Edinburgh Festival Fringe venue House of Oz serves up kangaroo burgers and other Australian treats
There’s a first time for everything, and I am experiencing a finger lime.
“Just take a tiny bit,” says chef, David Lee, before I scoop its flesh into my mouth. Wow, it’s like a normal lime, except bionic. So zingy.
Apparently, these citrus fruits come in a range of different colours, and can grow as long as your digit.
This is just one of the Australian ingredients that Sydney-based chef and restaurateur, Lee, will be using in the Taste Australia experience at Edinburgh Festival Fringe venue, House of Oz, which has taken over King’s House on South Clerk Street until August 29.
This all-Australian showcase for the creative arts is part of the UK/Australia Season 2021-22 – the largest ever cultural exchange between the UK and Australia.
In his home country, Lee has cooked for the likes of Bill and Melinda Gates, Robert Plant, Venus Williams and Michael Fassbender.
As part of his Edinburgh residency, you don’t have to be famous to try his modern Australian five-course tasting menus with a side dish of entertainment. Each of these Monday dinners, with 60 covers, is a collaboration alongside a performer, with an appearance from Australian comedian and drag superstar, Reuben Kaye on August 15, before singer-songwriter Michaela Burger does her thing on August 22. These performers will be working the crowd, as diners try the tucker.
Although Lee doesn’t like the word fusion, there will be many influences in these dishes, especially as he’ll be adding Russian and Greek twists, to celebrate the next two performers’ respective heritages. “Australia is such a multicultural space, we have such a broad church of foods”, he says.
Lee hasn’t quite finalised those menus yet. However, all guests can currently visit Outback in the courtyard, where you can grab a bite before going to see something like a circus act, Circa, or drag turn, Dolly Diamond.
This area features an all-day wood fired barbecue that’s serving kangaroo burgers, jaffles (toasties, with fillings including cheese and Vegemite) and wattleseed damper (a type of bread), as well as more familiar dishes like BBQ skewers, surf and turf and meat pies.
The bar next to this also features exclusively Antipodean produce. There’s Starward Whisky, Manly Spirits Co, Lilly Pilly Pink Gin, Mr Black Coffee Liqueur and other spirits, as well as a machine making boozie slushies. However, the bar manager tells me that homesick customers have mainly been stockpiling snacks. Someone spent £20 on packets of Shapes, which are a bit like Mini Cheddars, and the Caramel Koalas (the Australian version of Freddo Frogs) have been going down a storm.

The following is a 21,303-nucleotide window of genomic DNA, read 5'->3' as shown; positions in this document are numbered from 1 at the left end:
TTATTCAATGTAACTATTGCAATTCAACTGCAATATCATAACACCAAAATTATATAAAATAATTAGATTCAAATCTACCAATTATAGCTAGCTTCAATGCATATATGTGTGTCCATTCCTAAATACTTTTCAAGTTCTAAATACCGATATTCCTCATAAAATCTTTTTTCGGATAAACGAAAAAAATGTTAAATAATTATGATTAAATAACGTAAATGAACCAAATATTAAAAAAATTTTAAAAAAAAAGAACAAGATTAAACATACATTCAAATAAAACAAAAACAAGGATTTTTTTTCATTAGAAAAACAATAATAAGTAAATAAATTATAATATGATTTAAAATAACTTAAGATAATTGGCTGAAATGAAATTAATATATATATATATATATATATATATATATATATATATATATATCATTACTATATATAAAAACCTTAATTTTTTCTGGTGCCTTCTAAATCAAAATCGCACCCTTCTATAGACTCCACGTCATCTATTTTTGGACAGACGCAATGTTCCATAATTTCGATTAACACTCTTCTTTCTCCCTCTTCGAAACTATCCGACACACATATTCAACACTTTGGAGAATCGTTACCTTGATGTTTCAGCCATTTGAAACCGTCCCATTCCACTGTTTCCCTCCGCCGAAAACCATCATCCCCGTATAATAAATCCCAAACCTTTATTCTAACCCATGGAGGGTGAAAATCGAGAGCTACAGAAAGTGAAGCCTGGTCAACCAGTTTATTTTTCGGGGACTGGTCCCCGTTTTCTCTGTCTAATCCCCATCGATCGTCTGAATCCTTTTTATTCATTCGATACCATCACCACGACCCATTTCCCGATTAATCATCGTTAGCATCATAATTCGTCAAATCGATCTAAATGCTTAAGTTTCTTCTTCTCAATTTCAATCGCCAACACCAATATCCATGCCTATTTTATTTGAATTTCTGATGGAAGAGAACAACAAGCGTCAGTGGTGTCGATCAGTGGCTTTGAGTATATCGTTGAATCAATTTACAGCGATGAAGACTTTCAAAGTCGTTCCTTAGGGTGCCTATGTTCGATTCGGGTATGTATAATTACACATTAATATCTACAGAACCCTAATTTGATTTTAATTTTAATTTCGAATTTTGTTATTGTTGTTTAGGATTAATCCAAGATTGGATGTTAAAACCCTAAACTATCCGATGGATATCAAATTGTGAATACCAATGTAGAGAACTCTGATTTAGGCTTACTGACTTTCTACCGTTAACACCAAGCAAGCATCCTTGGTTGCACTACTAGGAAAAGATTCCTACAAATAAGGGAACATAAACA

I have my eye on the giant lamington cakes, but Lee takes me into the makeshift professional kitchen of this building, which usually operates as a church.
“It’s not a commercial kitchen, but we’re working really hard to make sure we get a good product out and making menus that are achievable within the space”, says Lee.
I’m very keen to try some of his Australian ingredients. As someone who’s never travelled to the Southern Hemisphere, they all sound very Alice in Wonderland-esque to me.
I imagine that the toothfish might resemble a fur-less Cheshire Cat.
“Could you pass it over?” says Lee, to one of the other chefs.
I feel slightly nervous about the creature from the deep, but it has already been filleted. The meat is dense and pure white.
“It’s unctuous and an extraordinarily oily fish because it lives in such cold water”, says Lee, who will also be using Fremantle octopus, Shark Bay prawns and South Australian kingfish. “It's very hard to overcook because of the total oil content”.
All the fish he's imported has been nitrogen frozen before being shipped over here.
When I visit, the kitchen crew is organising the first tasting menu event with storyteller Joseph Tawadros, which ran earlier this week. There is a table full of exotica, like warrigal greens (an Australian version of spinach), that’s already been prepped. Some of these ingredients have been hugely expensive to procure - especially the finger lime. I would have savoured it for longer if I’d known.
When he’s at home, Lee prefers to cook local and sustainable food. For this event, they’ve worked with London-based company, Oz Trade, to source ingredients.
“We would like to have used local food, but the immersive nature of the whole event is a showcase for the products,” he says. “With Brexit and the new free trade agreement, there’s a lot of Australian suppliers wanting to send their food here”.
I also test a pinch of wattleseed. It appears in their first menu, in a cocktail in the courtyard, and in that damper bread served from the barbecue. It has the texture of cacao, with a nutty spice flavour. Lee says it really needs to be toasted, to release the oils.
There’s also lemon myrtle, and a bag of dried and finely powdered bush tomato, which is one of chef’s favourite ingredients. Apparently, these are more related to aubergine than tomato, and they smell like a hybrid of both.
“I’ve been a chef for 33 years, and back in the Nineties, we went through the whole indigenous food thing. Recently there’s been a re-invigoration of that kind of food,” he says. “It offers so many textures and flavours that people aren’t used to”.
House of Oz, 41 South Clerk Street, Edinburgh
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